Wood sheathing differential weathering reasons


Andy Carlson
 

My interest in lumber has led me to examine photos of single sheathed freight cars in a critical way. Unlike double sheathed cars, single sheathed cars usually did not have tongue & Groove edges while double sheathed not only had the T&G edges, they were commonly milled with a 'V' along the board's edge giving the characteristic finished look so attractive on both freight cars and passenger cars.

Logs milled into lumber start out as cylindrical and are sawn into flat panels where individual boards are sliced from. Depending on the location of this sawing relative to the circular ring pattern of the log, it will create different styles of finished lumber. Where the rings, as viewed from the board's edge, stand vertical that is called 'vertical grain' or quarter sawn. Boards with the ring grains running horizontally from side to side is called 'flat sawn'.

Understanding the reasons for the existence of tree rings in lumber is helpful in seeing the weathering differences found in ageing milled lumber. Each ring zone in a tree is from a single season of growth, particularly in temperate forests. The broader area is from spring growth and is the most rapid growth the trees will have in a season. This portion of wood growth is called "spring wood'. After this fast growth, the the slower growth of summer is much denser but also much slower in growth producing the dark ring which is called 'summer growth'. Summer growth is both denser and narrower and the denseness makes it the strongest portion of a log. The much faster growth of the spring wood is less dense and is therefore of less strength. The favorite lumber to mill into T&G was from old growth trees, where the darker forest from all of the neighboring trees blocking much of the light made for a lot of the year's tree growth to be somewhat minimal. This slower growth made for a much higher percentage of summer wood and any old carpenter will tell you that kind of lumber is the best, especially when quarter sawn into vertical grain wood.

Returning to the differences of flat and vertical grain sawed lumber; if the boards are cut from the flat grain area of a slab at the mill the face of the boards will have the characteristic look of ovals and wavy lines, which is what is seen of the rings as they are exposed to the cut lumber. Remember that the spring wood is less strong and that the face of the flat grain on a board will have that board exposed to the weather with the higher % of weaker wood. I like to call attention to wood fence posts. Commonly beveled at the top to reduce the pooling of standing water, accelerating rot, the tops of these boards clearly show the ring structure in the horizontal and circular view. After a few years, you will see that the areas within the rings will retreat downwards due to the softer spring wood's less resistance to rot. This same principle is at work on milled freight car siding. Since the commonly milling methods produce a mix of flat grain and vertical grain boards it was not uncommon for sheathing boards to also be a mix of mill cuts. Nowadays, many of the more premium boards are pulled out of the green chain to be sold at a premium due to their recognized better quality.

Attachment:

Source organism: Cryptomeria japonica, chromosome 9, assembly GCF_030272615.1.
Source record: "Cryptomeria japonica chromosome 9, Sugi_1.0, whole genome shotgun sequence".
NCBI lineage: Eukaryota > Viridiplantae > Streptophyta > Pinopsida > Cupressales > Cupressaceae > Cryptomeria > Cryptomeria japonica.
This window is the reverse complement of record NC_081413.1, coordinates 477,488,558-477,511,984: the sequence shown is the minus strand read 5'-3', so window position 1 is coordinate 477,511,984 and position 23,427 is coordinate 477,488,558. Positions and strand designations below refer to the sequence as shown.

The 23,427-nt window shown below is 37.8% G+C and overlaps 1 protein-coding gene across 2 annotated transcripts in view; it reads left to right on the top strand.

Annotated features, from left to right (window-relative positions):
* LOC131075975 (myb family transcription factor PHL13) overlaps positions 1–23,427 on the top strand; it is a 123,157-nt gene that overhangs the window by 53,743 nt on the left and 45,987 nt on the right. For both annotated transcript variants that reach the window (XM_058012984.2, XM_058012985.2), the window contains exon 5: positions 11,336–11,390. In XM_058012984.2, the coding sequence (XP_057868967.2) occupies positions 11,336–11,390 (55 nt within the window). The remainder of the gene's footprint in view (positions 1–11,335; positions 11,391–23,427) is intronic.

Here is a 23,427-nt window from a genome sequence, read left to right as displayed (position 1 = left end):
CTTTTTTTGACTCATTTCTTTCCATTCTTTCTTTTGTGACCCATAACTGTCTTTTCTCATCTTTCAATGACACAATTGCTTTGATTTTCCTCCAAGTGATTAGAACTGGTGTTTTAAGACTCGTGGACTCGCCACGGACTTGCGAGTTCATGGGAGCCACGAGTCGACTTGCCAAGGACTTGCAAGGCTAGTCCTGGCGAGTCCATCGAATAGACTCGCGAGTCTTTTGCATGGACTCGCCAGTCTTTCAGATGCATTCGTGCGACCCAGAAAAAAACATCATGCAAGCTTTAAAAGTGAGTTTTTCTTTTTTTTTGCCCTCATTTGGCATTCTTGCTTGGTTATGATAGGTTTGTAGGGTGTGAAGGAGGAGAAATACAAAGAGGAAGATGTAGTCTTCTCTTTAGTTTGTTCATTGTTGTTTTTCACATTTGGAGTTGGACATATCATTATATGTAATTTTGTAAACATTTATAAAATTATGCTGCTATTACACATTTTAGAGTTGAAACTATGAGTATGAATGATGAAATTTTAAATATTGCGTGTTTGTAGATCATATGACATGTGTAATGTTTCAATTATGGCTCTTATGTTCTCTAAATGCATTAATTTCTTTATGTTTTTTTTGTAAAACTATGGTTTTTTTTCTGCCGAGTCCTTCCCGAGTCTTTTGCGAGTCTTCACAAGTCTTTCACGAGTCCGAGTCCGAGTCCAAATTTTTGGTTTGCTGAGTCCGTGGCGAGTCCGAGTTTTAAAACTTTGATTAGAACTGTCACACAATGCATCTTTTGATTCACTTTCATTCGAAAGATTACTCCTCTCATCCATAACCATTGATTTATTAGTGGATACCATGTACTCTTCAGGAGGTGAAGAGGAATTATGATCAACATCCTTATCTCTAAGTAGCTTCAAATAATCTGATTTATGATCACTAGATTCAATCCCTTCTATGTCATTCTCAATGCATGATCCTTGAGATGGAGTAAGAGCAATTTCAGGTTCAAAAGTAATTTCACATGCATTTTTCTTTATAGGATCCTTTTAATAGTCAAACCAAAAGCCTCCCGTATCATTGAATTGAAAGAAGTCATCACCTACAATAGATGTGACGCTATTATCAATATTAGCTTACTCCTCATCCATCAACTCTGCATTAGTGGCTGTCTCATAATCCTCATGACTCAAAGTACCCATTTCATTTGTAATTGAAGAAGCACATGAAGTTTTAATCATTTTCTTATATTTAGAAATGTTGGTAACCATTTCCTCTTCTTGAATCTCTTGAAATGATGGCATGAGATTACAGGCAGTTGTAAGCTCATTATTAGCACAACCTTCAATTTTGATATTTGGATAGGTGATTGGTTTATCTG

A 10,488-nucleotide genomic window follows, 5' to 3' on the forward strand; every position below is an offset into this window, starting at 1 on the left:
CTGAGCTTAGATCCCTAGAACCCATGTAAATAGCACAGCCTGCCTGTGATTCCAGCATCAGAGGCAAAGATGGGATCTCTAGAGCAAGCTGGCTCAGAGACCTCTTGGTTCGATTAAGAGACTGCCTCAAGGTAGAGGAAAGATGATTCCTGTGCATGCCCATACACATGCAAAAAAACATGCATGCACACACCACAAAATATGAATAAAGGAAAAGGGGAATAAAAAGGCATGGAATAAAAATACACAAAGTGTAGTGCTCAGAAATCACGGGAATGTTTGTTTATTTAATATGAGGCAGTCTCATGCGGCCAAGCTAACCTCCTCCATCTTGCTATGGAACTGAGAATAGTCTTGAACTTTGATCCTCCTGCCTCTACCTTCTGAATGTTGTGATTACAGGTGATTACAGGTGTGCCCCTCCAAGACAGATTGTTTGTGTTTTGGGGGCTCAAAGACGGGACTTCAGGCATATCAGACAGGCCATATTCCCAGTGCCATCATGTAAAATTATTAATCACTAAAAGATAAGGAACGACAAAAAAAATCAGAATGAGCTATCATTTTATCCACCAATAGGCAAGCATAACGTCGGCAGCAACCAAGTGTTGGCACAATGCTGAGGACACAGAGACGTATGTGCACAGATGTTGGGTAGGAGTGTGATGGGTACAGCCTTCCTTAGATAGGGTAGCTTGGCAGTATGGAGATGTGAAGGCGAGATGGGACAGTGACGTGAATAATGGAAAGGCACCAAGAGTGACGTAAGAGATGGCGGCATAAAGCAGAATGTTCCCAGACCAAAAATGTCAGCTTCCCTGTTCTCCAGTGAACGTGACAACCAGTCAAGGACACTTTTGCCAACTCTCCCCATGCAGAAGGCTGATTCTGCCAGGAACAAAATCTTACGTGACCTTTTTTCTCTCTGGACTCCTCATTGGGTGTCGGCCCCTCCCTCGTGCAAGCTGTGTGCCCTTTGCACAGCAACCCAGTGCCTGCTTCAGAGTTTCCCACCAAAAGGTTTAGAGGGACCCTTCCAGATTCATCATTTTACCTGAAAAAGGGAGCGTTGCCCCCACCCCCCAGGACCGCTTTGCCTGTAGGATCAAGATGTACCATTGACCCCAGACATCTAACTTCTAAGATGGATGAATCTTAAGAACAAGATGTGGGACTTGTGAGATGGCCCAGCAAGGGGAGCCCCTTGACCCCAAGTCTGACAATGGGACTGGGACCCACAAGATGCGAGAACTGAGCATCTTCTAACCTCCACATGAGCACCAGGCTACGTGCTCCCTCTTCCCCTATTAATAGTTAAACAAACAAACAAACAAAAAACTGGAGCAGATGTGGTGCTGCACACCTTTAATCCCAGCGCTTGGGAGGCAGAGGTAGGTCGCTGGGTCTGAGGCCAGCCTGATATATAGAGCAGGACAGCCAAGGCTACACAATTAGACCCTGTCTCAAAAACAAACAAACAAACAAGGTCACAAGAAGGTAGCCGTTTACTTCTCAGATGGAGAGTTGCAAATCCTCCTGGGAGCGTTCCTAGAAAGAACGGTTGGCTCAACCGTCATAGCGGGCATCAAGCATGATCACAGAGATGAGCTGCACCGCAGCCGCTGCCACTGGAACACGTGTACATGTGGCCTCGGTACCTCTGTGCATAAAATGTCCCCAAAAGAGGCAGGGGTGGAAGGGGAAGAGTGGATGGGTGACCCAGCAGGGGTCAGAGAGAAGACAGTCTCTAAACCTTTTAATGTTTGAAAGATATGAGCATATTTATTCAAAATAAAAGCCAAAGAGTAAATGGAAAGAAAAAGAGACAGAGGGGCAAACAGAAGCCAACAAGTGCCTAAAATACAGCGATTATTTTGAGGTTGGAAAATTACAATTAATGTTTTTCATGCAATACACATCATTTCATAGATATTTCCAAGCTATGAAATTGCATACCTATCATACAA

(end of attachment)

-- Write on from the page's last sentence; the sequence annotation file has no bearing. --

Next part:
So a freshly sheathed SS car will usually have a mix of these boards and after a few years, the boards with faces of predominantly flat grain (spring wood) will decay noticeably faster. I have a sample photo of an older single sheathed car, a WP 40' box car in the 15001-16000 series.
Inline image

The difference between the boards with the paint intact vs. the boards with silvering weathering where the paint has flaked off is striking. The boards which are in between flat grain and vertical grain have ring patterns varying from within the two extremes and will have a variable amount of face spring wood and will show slower rotting of the flat grain wood but faster rot than the vertical grain boards.

Notice that these boards are truly aging, but the tightness of the boards to each other remains pretty good. No leaks from sand or wheat which will pour out.

In the history in this hobby of recreating freight cars in the form of models has shown the steady reduction of the very deep and wide grooves manufacturers used to delineate the individual boards. Some experiments have making the boards of different thicknesses, such as Tichy cars with boards that stand both outwards and inwards relative to each other. As shown in this closeup picture these boards do not show this kind of board differential at all.

As for how do we emulate the style visible in the photo for our miniatures? I am being more convinced that subtle groove lines coupled with differential painting is the way to more closely achieve this look. If I weren't so slow (lazy) I would be doing some painting experiments.

You all please stay safe and do well,
-Andy Carlson
Ojai CA

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